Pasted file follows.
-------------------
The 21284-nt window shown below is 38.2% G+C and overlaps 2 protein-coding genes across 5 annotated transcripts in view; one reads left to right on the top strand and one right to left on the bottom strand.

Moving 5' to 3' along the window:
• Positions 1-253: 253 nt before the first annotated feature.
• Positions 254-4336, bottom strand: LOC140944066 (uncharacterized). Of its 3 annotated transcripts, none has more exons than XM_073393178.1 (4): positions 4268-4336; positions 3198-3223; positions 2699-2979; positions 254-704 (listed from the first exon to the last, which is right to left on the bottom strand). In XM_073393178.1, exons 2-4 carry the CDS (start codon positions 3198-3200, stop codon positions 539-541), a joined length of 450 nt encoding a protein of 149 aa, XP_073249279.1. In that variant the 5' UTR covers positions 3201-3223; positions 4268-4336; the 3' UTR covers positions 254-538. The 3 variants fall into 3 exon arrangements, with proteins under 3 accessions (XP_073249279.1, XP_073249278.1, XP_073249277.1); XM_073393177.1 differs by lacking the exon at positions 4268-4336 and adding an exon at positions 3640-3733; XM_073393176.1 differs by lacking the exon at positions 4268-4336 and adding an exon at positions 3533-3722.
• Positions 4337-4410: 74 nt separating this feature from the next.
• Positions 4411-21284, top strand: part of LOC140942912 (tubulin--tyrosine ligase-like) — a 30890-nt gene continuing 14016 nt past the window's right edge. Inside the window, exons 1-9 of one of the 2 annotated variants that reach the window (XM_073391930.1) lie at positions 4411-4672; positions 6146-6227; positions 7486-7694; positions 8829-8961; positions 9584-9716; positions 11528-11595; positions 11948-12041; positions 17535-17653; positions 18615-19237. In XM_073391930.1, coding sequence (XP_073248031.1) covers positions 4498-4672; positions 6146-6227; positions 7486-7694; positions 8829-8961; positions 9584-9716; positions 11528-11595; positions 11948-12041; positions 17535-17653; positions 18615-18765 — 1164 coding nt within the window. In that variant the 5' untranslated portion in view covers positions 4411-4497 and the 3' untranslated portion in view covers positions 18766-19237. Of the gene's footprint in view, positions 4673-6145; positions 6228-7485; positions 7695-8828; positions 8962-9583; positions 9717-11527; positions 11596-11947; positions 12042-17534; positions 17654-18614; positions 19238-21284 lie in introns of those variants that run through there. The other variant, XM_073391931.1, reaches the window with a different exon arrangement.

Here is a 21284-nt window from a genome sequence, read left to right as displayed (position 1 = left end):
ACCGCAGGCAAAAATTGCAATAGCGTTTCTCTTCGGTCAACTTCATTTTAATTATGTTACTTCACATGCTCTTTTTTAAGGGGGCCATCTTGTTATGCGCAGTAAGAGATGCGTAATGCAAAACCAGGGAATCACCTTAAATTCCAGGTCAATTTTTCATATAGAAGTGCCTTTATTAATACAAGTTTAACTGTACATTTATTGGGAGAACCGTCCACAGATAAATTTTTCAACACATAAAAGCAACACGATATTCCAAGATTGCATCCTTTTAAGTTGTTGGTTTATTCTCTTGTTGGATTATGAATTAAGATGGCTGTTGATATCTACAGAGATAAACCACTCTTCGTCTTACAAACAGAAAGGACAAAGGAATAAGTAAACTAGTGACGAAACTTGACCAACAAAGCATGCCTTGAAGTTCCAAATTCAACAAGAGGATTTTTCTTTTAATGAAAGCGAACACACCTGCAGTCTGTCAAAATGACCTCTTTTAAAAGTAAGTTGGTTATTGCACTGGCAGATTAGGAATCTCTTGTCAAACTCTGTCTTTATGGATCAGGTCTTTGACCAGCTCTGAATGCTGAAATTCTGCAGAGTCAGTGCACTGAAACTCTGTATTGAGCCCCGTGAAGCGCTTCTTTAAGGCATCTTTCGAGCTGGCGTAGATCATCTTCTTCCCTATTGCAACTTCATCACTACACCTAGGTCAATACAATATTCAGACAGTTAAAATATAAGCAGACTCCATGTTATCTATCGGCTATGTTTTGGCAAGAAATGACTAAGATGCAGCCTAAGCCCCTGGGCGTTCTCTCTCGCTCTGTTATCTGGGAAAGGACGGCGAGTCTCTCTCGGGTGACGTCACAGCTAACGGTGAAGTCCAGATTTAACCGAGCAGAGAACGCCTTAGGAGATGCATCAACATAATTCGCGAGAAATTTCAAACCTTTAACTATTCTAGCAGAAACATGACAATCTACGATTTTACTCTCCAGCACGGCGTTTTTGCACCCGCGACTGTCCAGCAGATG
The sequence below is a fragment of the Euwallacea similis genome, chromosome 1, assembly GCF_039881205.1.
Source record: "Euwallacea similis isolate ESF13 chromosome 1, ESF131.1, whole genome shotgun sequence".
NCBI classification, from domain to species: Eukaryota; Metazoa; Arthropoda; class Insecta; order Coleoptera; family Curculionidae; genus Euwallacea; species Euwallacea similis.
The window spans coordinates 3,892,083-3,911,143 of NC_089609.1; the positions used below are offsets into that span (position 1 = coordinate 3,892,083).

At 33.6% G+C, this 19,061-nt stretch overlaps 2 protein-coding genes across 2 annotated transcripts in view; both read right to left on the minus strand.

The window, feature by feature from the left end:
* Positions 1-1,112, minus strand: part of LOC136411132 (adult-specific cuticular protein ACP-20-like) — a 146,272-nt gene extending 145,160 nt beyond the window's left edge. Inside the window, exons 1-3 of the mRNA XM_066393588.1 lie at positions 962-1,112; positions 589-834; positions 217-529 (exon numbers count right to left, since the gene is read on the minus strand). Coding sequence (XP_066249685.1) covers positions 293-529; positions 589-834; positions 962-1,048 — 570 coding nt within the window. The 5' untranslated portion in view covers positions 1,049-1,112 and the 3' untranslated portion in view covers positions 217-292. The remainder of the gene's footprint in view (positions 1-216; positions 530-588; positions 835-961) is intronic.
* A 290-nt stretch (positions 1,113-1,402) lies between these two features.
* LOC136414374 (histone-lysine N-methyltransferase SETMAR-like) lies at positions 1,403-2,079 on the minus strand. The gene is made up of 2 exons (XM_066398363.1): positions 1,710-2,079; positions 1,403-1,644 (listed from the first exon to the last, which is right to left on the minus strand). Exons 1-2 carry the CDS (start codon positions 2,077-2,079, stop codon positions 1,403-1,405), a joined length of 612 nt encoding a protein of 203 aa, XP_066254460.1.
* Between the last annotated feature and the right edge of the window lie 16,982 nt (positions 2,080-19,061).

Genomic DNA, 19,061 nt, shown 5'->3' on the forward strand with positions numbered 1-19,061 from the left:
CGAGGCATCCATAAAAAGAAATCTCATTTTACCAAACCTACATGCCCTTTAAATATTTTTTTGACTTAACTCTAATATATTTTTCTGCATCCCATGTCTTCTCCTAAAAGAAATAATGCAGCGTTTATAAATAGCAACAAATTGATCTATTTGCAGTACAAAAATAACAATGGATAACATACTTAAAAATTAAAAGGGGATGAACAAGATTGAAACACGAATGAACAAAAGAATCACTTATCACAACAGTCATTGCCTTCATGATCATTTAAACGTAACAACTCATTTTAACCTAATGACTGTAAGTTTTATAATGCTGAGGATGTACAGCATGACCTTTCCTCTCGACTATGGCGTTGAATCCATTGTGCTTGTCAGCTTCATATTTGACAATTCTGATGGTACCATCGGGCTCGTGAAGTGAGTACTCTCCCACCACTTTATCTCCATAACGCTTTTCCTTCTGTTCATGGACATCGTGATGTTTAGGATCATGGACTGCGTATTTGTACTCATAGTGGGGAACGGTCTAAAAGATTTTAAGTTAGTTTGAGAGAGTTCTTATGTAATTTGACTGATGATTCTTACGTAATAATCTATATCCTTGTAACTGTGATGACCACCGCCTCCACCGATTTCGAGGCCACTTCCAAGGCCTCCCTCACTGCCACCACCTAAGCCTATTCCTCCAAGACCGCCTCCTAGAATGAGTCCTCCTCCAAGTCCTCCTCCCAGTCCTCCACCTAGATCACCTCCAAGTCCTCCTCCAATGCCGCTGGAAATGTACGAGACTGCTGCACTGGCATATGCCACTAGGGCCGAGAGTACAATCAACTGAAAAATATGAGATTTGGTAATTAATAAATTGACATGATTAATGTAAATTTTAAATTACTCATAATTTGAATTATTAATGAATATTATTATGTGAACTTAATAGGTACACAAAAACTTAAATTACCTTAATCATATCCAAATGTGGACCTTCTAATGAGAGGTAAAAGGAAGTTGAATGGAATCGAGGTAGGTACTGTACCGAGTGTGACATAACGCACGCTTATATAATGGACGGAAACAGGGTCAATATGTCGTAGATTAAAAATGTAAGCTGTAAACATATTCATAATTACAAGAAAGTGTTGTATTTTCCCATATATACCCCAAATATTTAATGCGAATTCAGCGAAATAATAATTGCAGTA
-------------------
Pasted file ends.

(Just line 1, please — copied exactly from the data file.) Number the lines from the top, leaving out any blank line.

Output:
The 21284-nt window shown below is 38.2% G+C and overlaps 2 protein-coding genes across 5 annotated transcripts in view; one reads left to right on the top strand and one right to left on the bottom strand.